Midrash may not be Talmud, but it is still of ancient vintage. There we find an edifying story featuring the Roman emperor Hadrian, who despite his role in brutally suppressing the Bar Kokhba rebellion receives favorable treatment in some rabbinic literature. In Leviticus Rabbah 25, Hadrian rewards a farmer who plants a fig tree in his old age in the hope that his sons will eat the fruit. When a younger farmer approaches Hadrian with an offering of fruit, expecting the same reward, Hadrian ordered his soldiers to throw the fruit back in his face. “Bruised and half-blind, the schemer returned to his home. ‘How did you fare,’ asked his wife greedily. ‘I fared excellently,’ replied the husband. “Had I taken citrons, I would have died of the blows.’ ”
JEWISH HUMOR is typically viewed as a survival tool invented by a diaspora people accustomed to living in hostile environments. Since Jews lacked the power to overcome the indignities they suffered, they released their frustrations by mocking their own foibles. Self-deprecation is an expression of the marginal status of Jews in gentile society.
There is a good deal of truth to this perspective, but it is incomplete. It fails to take into account the divisions within the Jewish community between the rabbis and the wealthy, on the one hand, and the proste mentshn (the common people) and the apikorsim (heretics or free thinkers) on the other. The prevailing religious ideology taught that Jews ought to accept their fate and pray for the coming of the messiah, but many Jews, usually the poorer ones, could not suppress their discontent with the status quo. This discontent was often manifested in the irreverent, ironic outlook on life that became the hallmark of Jewish humor.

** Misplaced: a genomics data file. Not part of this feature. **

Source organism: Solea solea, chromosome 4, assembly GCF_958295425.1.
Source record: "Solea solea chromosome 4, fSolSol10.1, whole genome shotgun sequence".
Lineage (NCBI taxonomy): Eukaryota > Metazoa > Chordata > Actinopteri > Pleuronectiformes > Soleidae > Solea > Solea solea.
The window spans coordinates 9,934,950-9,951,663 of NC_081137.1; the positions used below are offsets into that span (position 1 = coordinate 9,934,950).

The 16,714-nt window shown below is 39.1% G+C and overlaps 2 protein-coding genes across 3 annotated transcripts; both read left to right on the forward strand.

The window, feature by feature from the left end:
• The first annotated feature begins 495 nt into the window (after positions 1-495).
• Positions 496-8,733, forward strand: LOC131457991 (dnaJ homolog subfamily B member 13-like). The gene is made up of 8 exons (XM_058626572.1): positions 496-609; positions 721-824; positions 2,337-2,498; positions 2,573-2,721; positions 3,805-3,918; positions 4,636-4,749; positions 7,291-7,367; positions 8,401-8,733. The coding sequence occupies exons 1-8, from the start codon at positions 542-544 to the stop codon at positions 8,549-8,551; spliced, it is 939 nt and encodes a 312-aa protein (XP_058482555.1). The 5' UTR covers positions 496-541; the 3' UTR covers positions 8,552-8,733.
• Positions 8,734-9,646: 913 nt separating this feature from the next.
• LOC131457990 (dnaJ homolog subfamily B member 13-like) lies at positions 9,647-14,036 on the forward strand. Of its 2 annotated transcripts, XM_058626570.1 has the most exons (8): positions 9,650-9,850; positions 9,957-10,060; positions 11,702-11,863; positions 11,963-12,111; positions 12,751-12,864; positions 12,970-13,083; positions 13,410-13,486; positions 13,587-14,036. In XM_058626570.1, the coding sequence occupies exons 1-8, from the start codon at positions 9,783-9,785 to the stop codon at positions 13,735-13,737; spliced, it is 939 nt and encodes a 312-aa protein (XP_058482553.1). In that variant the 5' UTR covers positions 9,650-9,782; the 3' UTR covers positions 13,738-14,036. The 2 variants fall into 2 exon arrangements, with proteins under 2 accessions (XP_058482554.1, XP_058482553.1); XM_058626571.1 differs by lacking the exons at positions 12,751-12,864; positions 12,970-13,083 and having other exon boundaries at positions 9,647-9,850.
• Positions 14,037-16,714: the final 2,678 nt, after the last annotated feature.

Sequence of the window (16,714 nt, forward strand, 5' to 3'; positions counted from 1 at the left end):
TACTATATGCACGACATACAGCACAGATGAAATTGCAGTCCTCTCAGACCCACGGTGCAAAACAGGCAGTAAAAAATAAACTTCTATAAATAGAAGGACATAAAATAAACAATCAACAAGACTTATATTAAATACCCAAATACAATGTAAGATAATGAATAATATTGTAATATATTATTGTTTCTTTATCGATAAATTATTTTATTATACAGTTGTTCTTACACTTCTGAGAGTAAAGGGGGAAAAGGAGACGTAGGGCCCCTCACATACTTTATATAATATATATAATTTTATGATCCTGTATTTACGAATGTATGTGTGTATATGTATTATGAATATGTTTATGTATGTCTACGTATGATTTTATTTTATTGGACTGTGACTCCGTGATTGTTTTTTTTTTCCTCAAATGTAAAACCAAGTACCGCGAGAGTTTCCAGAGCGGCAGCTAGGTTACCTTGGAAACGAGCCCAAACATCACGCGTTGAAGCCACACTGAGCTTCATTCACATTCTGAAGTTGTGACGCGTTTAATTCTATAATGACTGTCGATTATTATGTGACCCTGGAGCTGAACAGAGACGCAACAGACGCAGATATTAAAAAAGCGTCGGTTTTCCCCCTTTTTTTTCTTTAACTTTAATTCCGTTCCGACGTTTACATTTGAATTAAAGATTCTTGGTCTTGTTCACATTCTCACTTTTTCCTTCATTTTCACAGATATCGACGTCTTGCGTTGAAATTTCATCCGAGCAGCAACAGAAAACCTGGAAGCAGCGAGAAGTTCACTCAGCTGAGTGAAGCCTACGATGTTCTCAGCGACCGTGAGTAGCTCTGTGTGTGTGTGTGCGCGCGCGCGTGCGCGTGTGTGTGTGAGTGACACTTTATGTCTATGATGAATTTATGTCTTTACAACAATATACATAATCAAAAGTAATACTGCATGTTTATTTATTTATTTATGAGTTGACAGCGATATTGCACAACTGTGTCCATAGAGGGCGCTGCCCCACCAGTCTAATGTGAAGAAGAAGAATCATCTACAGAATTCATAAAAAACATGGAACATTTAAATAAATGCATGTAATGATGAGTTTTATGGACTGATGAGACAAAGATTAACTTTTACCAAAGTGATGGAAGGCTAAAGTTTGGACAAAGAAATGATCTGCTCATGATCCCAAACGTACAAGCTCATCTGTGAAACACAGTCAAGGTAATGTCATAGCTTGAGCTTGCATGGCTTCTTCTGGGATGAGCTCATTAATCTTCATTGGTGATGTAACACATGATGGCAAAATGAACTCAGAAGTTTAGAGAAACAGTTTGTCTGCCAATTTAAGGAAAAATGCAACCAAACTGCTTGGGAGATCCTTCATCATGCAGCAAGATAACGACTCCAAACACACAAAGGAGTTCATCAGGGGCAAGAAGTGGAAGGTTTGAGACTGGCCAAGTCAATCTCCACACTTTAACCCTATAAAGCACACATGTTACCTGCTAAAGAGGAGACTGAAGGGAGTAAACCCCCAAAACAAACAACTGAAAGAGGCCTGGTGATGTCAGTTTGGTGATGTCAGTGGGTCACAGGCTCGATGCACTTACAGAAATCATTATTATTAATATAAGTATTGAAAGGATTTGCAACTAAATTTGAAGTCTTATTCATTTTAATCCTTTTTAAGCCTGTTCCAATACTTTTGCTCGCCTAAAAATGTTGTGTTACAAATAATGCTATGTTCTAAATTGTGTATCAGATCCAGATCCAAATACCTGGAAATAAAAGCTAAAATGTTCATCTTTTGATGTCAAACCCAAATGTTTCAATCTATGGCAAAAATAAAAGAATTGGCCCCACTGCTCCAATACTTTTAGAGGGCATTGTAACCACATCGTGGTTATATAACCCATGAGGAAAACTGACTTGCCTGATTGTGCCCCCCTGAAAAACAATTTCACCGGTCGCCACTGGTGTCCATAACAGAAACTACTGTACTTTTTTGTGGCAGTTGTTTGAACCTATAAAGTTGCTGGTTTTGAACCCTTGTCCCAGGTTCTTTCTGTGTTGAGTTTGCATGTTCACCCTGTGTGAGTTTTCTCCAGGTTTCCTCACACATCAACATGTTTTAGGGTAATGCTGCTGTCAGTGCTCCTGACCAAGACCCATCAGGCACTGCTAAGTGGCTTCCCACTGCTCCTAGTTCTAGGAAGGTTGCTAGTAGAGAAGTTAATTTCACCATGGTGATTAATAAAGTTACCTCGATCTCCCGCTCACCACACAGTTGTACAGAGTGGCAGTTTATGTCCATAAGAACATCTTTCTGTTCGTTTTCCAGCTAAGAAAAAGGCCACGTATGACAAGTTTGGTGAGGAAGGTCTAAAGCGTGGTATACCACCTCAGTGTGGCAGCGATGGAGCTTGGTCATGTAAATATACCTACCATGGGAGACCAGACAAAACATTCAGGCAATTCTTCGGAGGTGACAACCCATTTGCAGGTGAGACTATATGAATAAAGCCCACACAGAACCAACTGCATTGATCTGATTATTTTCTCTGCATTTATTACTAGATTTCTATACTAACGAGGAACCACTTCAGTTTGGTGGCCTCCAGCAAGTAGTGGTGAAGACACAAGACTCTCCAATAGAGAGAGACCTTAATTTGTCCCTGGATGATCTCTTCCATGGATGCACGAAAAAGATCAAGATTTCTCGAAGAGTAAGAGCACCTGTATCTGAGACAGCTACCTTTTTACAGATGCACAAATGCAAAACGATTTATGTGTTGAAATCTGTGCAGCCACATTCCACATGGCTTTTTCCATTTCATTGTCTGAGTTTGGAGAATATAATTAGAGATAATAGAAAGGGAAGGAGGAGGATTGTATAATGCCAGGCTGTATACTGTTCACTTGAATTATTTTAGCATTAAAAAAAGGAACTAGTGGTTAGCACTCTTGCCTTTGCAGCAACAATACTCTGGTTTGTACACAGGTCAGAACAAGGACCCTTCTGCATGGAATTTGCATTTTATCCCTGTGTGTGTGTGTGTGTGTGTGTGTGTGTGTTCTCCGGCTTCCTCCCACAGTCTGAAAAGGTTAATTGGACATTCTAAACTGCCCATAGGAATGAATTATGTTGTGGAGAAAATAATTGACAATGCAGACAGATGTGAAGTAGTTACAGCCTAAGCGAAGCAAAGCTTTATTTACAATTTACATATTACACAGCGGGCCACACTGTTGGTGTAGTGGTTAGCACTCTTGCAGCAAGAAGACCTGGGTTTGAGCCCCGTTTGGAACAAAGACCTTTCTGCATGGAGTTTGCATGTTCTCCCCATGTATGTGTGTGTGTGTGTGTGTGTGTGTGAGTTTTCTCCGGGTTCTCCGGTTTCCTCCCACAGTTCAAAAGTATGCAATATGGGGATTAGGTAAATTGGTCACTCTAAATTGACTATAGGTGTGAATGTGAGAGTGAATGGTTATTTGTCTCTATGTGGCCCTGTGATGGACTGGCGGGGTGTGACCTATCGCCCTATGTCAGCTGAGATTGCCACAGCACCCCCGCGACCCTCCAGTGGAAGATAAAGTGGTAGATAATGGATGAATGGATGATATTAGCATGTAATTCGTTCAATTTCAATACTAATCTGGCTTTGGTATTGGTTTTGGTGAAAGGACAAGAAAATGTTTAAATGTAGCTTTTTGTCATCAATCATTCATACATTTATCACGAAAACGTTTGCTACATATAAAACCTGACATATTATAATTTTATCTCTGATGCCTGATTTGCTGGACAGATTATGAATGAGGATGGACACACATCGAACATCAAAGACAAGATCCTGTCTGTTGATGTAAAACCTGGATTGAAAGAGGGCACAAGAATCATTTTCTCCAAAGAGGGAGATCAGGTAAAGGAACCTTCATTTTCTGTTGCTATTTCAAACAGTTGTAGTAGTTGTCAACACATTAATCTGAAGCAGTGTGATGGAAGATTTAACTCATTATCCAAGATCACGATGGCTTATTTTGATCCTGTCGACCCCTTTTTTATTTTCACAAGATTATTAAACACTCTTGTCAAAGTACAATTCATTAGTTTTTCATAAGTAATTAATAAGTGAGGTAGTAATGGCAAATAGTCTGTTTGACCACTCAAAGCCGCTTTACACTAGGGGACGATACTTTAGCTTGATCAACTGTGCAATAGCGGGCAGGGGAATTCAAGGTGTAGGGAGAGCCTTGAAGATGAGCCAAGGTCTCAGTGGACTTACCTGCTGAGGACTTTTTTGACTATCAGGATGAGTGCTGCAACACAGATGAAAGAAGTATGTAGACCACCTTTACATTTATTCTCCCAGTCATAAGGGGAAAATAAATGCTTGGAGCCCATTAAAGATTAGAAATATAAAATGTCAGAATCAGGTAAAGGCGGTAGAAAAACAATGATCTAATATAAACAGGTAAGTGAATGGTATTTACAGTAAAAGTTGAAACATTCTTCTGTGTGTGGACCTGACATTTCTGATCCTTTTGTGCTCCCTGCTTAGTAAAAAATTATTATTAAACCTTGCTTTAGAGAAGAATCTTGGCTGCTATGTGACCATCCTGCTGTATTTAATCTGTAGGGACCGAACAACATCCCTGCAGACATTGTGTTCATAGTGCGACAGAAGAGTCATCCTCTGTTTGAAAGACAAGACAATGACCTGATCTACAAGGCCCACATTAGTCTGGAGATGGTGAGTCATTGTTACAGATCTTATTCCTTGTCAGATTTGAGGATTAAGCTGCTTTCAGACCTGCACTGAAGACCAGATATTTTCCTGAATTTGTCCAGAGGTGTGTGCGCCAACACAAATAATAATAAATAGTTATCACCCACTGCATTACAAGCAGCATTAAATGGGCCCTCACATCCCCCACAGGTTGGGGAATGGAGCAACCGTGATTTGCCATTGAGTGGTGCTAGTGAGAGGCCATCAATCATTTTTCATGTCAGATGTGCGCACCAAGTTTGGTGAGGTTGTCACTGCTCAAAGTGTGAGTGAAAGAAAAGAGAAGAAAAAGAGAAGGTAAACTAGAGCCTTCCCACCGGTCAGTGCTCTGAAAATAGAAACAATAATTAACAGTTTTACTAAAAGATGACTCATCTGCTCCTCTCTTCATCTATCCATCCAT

As Sholem Aleichem, the greatest Jewish humorist, said, “To ridicule is a Jewish quality . . . When is a Jew not inclined to joke, not God forbid, out of joy, but on the contrary, because of troubles, poverty, sickness and worries about making a living? There is not greater pleasure than to stand in the street or in the synagogue and laugh at the leaders of the community, the rich men . . . Jewish legend has created many wits and jokers. The stories about them, and in their name, are often profound and cutting and dipped in the acid known as satire.” When he was in a better mood, he said, “Laughter is healthy -- doctors prescribe it.” Indeed, this is humor with a humanist flavor.
Far earlier than Sholem Aleichem came Kalonymous Ben Kalonymous , a poet and a translator in late, late 13th century-early 14th century France near an Italian border a region known as a center of Jewish free thought during the Italian Renaissance. His specialty was satire, which he directed at the foibles of Jews and Christians alike: their hypocritical community leaders, their arrogant, rich, charlatan doctors, and foolish nobles. He also wrote a famous parody of Purim in the style of a Talmudic tractate.